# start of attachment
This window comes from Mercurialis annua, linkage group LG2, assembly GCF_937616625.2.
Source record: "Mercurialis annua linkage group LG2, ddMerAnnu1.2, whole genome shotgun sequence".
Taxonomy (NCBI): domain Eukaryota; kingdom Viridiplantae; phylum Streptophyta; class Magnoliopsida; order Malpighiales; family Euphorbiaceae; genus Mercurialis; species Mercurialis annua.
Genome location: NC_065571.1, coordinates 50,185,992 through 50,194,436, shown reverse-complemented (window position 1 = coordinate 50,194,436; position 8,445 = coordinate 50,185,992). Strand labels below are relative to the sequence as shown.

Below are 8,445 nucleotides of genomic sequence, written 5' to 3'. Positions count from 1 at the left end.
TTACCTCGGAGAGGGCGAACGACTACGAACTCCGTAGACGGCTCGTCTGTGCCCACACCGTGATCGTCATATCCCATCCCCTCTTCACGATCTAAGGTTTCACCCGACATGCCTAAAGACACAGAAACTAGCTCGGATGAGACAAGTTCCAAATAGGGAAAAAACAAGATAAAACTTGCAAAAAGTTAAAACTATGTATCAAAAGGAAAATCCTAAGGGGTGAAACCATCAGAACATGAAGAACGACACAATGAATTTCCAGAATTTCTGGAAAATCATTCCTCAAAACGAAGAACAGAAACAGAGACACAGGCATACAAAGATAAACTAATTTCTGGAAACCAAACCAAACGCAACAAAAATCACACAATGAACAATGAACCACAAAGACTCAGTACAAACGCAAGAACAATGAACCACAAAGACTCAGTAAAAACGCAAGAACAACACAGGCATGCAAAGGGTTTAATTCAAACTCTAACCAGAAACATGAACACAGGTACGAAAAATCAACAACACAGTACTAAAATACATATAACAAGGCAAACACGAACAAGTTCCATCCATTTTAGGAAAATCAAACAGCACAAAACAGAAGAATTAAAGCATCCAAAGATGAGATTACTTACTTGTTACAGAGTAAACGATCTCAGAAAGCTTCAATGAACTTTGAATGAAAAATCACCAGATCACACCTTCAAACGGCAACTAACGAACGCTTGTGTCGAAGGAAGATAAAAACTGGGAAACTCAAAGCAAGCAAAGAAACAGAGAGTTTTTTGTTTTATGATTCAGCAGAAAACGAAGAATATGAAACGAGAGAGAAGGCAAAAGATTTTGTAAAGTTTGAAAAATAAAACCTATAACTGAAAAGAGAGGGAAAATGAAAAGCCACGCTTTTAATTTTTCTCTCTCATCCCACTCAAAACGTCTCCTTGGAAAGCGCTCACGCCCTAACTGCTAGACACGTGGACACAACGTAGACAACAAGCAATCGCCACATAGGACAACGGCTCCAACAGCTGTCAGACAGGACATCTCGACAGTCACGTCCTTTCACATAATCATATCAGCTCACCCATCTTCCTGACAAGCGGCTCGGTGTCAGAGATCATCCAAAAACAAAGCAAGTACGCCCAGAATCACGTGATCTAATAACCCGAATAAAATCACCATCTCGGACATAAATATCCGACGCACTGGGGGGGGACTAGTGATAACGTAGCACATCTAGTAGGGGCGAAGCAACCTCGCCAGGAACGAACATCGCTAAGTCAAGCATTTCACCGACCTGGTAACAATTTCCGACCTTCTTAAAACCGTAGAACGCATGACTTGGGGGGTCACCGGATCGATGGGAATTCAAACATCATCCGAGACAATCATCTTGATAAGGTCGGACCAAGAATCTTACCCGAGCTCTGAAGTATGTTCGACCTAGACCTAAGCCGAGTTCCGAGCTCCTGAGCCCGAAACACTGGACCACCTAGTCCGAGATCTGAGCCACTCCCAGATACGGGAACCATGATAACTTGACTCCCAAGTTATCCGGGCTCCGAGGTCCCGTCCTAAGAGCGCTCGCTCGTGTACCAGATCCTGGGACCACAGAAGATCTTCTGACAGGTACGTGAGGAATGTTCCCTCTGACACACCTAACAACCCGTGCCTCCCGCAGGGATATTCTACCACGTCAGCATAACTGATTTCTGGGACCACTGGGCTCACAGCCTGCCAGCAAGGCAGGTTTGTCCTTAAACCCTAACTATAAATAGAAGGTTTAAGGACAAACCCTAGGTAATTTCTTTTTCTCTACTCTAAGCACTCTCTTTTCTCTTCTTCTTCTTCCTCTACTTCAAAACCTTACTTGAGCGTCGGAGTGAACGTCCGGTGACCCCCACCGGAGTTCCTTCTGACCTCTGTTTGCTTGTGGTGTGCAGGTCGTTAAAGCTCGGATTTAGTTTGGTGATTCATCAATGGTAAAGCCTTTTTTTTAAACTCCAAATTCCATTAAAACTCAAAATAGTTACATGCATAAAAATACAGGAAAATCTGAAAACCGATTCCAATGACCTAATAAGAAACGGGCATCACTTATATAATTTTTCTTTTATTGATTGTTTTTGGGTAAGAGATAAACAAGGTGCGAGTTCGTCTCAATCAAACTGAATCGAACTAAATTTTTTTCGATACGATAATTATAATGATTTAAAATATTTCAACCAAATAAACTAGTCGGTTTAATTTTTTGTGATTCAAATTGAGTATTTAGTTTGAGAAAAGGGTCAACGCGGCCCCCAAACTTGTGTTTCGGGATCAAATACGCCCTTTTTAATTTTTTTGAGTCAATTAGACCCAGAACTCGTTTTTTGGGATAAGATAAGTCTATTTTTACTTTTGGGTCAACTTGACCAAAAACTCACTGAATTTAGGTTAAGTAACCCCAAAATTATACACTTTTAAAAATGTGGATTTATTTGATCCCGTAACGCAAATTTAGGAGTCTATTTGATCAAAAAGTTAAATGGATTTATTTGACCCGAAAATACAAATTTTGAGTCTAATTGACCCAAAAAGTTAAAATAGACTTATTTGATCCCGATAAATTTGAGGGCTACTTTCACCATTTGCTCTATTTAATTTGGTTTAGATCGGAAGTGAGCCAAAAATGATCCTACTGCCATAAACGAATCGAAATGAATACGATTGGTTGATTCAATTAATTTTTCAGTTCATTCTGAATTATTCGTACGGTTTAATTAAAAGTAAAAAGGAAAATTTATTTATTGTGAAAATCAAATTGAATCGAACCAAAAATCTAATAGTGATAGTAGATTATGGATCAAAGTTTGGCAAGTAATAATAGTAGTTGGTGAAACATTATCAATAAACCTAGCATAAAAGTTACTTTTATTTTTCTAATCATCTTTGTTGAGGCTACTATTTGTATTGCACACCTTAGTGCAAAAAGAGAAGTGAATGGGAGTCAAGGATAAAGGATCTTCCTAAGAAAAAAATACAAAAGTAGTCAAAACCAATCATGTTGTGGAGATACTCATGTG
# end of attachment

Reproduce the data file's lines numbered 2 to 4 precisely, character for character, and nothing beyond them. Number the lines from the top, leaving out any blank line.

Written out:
Source record: "Mercurialis annua linkage group LG2, ddMerAnnu1.2, whole genome shotgun sequence".
Taxonomy (NCBI): domain Eukaryota; kingdom Viridiplantae; phylum Streptophyta; class Magnoliopsida; order Malpighiales; family Euphorbiaceae; genus Mercurialis; species Mercurialis annua.
Genome location: NC_065571.1, coordinates 50,185,992 through 50,194,436, shown reverse-complemented (window position 1 = coordinate 50,194,436; position 8,445 = coordinate 50,185,992). Strand labels below are relative to the sequence as shown.